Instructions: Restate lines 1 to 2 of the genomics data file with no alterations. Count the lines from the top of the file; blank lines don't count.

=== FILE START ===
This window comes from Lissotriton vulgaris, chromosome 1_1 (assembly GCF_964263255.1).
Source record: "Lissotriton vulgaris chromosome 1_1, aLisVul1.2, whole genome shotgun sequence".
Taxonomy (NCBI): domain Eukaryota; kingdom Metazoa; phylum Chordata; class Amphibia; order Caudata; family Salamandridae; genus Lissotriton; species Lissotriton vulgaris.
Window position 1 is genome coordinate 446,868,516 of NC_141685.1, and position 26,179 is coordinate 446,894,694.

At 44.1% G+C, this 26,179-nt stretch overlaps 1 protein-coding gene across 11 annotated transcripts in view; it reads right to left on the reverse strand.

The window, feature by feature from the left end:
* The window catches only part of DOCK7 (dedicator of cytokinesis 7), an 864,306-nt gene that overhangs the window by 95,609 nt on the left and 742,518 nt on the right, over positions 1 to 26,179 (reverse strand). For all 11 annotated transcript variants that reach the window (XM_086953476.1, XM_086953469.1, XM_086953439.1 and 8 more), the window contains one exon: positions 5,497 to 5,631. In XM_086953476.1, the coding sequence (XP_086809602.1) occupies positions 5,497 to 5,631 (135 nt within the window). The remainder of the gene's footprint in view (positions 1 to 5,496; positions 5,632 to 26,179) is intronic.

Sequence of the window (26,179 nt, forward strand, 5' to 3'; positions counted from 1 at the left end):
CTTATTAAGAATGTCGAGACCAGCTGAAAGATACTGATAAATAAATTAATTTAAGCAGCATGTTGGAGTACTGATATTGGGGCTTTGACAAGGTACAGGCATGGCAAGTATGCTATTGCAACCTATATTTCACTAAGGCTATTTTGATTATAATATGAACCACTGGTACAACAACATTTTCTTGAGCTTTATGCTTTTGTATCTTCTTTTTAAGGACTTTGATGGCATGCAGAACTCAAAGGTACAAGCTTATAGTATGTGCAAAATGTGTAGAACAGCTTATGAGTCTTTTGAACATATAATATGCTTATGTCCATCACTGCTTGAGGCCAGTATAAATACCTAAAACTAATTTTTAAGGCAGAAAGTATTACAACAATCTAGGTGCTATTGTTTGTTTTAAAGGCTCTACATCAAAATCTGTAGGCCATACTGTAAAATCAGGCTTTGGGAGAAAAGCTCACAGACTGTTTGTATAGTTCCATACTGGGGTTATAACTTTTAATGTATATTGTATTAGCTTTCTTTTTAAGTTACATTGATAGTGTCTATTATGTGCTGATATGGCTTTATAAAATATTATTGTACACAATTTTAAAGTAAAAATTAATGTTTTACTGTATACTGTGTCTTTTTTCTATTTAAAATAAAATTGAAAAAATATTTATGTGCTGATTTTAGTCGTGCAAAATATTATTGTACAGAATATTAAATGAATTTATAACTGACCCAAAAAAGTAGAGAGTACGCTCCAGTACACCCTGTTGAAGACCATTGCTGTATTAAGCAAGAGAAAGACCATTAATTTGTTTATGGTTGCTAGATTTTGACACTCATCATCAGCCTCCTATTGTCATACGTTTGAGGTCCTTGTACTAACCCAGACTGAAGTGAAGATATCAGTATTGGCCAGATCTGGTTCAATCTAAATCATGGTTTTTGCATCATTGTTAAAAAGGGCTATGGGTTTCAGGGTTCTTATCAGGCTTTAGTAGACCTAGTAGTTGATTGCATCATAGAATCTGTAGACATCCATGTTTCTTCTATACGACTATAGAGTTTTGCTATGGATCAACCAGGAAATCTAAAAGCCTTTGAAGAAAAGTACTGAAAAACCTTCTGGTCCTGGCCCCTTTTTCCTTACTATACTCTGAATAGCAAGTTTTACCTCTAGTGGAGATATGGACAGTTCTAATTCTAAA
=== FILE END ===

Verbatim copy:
This window comes from Lissotriton vulgaris, chromosome 1_1 (assembly GCF_964263255.1).
Source record: "Lissotriton vulgaris chromosome 1_1, aLisVul1.2, whole genome shotgun sequence".